NSA can tap plenty of mobile devices, according to fresh leaks reported by Der Spiegel
The National Security Agency (NSA) can tap Apple, BlackBerry and Google smartphones using a variety of techniques, according to fresh leaks, believed to come from whistleblower Edward Snowden.
The surveillance appears to be more targeted in nature, according to Der Spiegel. Other operations, like PRISM, appear to have involved blanket surveillance of people’s communications.
In one case, experts said the NSA could access 38 iPhone features by first hacking the computer used to sync the device. Another document suggested GCHQ had helped crack BlackBerry encryption to get at SMS traffic.
The documents also indicated agents could access the BlackBerry Messenger service, which has been popular largely because of its security credentials. A BlackBerry spokesperson said the company would not comment on alleged surveillance of telecoms.
Der Spiegel did not reveal whether a rival service from Apple, iMessage, could be compromised by the NSA or other intelligence agencies.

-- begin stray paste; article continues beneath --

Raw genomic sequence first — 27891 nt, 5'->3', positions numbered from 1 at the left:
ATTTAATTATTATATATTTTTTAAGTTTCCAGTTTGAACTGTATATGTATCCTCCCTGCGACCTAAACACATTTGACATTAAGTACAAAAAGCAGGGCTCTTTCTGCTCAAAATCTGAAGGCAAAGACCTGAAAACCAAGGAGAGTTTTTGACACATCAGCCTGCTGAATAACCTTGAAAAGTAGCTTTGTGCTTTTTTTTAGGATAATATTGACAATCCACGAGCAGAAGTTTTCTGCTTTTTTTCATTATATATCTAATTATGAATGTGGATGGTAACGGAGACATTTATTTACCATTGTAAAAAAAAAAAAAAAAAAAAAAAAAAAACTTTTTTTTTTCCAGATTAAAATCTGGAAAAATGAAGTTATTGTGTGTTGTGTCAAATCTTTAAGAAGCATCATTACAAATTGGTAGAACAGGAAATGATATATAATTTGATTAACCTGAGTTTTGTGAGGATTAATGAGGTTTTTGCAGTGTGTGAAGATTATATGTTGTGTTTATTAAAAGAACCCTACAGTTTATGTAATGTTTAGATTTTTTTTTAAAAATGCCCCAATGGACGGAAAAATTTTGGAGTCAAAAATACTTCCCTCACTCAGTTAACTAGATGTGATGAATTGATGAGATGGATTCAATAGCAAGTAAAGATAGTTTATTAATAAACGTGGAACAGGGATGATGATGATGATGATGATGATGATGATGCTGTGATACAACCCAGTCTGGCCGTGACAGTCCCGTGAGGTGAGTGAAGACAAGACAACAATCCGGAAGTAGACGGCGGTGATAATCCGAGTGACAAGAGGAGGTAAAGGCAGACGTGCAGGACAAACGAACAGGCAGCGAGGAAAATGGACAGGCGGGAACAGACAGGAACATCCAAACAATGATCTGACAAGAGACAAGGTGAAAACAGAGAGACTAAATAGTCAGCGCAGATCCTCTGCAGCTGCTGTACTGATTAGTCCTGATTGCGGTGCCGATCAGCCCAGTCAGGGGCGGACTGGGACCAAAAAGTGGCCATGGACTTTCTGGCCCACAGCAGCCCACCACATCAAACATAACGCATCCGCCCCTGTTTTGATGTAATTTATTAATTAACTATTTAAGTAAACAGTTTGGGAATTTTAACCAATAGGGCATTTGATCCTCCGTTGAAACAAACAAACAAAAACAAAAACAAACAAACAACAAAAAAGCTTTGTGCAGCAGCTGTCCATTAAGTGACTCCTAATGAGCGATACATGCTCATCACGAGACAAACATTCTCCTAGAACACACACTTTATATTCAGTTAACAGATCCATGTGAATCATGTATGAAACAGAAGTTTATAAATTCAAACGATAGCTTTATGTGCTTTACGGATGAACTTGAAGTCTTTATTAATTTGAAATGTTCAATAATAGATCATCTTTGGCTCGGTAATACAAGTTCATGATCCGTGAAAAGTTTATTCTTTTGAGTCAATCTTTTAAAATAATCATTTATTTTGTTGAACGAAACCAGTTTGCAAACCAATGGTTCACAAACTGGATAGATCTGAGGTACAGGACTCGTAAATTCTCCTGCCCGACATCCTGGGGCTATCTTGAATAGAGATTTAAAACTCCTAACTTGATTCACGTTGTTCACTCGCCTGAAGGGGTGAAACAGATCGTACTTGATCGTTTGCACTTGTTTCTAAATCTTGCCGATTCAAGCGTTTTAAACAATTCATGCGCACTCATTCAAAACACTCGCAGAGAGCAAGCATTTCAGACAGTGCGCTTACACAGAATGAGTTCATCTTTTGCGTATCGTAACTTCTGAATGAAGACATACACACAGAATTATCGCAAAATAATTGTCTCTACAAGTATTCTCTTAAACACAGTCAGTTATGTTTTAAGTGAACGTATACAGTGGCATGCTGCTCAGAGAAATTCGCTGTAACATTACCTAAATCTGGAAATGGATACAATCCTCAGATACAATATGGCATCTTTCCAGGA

Neither Google nor Apple had responded to requests for comment at the time of publication.
It’s unclear if the leaks has come from Snowden, but one of the authors of the article is Laura Poitras, who has been in close contact with the whistleblower.
Meanwhile, Brazilian TV network Globo has claimed the US government breached the security of Google’s own network, as well as state-run oil firm Petrobras and systems run by the French foreign ministry.
Little detail was given on what kind of data was targeted, however, or how the US had been spying on those organisations.
A report last week claimed the NSA and GCHQ had covertly planted vulnerabilities in commonly used encryption, including SSL, which dominates the web.
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